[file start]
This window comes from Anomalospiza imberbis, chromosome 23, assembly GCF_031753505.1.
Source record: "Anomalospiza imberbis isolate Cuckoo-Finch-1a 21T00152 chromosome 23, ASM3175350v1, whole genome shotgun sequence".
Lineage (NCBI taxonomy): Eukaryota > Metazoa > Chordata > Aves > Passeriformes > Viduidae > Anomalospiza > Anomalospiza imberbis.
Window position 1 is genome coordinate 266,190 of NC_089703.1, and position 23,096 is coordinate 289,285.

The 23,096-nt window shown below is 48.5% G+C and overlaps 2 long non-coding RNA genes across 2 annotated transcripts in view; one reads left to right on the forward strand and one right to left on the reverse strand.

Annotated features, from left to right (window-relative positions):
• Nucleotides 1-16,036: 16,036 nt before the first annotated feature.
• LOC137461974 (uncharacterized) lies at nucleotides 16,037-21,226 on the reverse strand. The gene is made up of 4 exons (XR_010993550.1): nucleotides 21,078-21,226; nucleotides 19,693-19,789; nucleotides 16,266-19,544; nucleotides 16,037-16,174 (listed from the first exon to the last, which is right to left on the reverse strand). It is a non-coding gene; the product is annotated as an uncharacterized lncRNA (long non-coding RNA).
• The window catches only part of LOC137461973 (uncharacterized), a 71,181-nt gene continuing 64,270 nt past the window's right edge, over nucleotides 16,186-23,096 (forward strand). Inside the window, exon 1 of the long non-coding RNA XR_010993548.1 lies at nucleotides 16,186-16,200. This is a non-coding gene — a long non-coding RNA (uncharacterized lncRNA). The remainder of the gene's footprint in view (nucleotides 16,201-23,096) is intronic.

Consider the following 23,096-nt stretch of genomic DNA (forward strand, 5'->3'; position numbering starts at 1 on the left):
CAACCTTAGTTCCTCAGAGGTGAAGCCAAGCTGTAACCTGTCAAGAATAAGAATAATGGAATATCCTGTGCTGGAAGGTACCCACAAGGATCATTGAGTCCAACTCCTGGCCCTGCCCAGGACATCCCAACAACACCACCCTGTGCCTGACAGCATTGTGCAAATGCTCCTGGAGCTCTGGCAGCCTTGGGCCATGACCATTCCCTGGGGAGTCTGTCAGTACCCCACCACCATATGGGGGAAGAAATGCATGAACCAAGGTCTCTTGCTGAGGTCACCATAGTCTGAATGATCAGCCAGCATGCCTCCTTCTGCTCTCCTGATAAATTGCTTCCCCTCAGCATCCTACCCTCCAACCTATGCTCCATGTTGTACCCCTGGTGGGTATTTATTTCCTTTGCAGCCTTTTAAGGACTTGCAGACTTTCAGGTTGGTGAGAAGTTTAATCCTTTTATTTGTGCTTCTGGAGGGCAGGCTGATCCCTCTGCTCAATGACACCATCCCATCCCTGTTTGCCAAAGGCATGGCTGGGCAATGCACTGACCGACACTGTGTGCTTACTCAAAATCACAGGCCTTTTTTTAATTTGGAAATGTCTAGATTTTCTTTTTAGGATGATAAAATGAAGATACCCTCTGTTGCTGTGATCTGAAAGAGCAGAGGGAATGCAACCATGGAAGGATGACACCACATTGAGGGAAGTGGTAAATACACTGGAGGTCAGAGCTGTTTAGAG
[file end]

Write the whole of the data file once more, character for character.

This window comes from Anomalospiza imberbis, chromosome 23, assembly GCF_031753505.1.
Source record: "Anomalospiza imberbis isolate Cuckoo-Finch-1a 21T00152 chromosome 23, ASM3175350v1, whole genome shotgun sequence".
Lineage (NCBI taxonomy): Eukaryota > Metazoa > Chordata > Aves > Passeriformes > Viduidae > Anomalospiza > Anomalospiza imberbis.
Window position 1 is genome coordinate 266,190 of NC_089703.1, and position 23,096 is coordinate 289,285.

The 23,096-nt window shown below is 48.5% G+C and overlaps 2 long non-coding RNA genes across 2 annotated transcripts in view; one reads left to right on the forward strand and one right to left on the reverse strand.

Annotated features, from left to right (window-relative positions):
• Nucleotides 1-16,036: 16,036 nt before the first annotated feature.
• LOC137461974 (uncharacterized) lies at nucleotides 16,037-21,226 on the reverse strand. The gene is made up of 4 exons (XR_010993550.1): nucleotides 21,078-21,226; nucleotides 19,693-19,789; nucleotides 16,266-19,544; nucleotides 16,037-16,174 (listed from the first exon to the last, which is right to left on the reverse strand). It is a non-coding gene; the product is annotated as an uncharacterized lncRNA (long non-coding RNA).
• The window catches only part of LOC137461973 (uncharacterized), a 71,181-nt gene continuing 64,270 nt past the window's right edge, over nucleotides 16,186-23,096 (forward strand). Inside the window, exon 1 of the long non-coding RNA XR_010993548.1 lies at nucleotides 16,186-16,200. This is a non-coding gene — a long non-coding RNA (uncharacterized lncRNA). The remainder of the gene's footprint in view (nucleotides 16,201-23,096) is intronic.

Consider the following 23,096-nt stretch of genomic DNA (forward strand, 5'->3'; position numbering starts at 1 on the left):
CAACCTTAGTTCCTCAGAGGTGAAGCCAAGCTGTAACCTGTCAAGAATAAGAATAATGGAATATCCTGTGCTGGAAGGTACCCACAAGGATCATTGAGTCCAACTCCTGGCCCTGCCCAGGACATCCCAACAACACCACCCTGTGCCTGACAGCATTGTGCAAATGCTCCTGGAGCTCTGGCAGCCTTGGGCCATGACCATTCCCTGGGGAGTCTGTCAGTACCCCACCACCATATGGGGGAAGAAATGCATGAACCAAGGTCTCTTGCTGAGGTCACCATAGTCTGAATGATCAGCCAGCATGCCTCCTTCTGCTCTCCTGATAAATTGCTTCCCCTCAGCATCCTACCCTCCAACCTATGCTCCATGTTGTACCCCTGGTGGGTATTTATTTCCTTTGCAGCCTTTTAAGGACTTGCAGACTTTCAGGTTGGTGAGAAGTTTAATCCTTTTATTTGTGCTTCTGGAGGGCAGGCTGATCCCTCTGCTCAATGACACCATCCCATCCCTGTTTGCCAAAGGCATGGCTGGGCAATGCACTGACCGACACTGTGTGCTTACTCAAAATCACAGGCCTTTTTTTAATTTGGAAATGTCTAGATTTTCTTTTTAGGATGATAAAATGAAGATACCCTCTGTTGCTGTGATCTGAAAGAGCAGAGGGAATGCAACCATGGAAGGATGACACCACATTGAGGGAAGTGGTAAATACACTGGAGGTCAGAGCTGTTTAGAG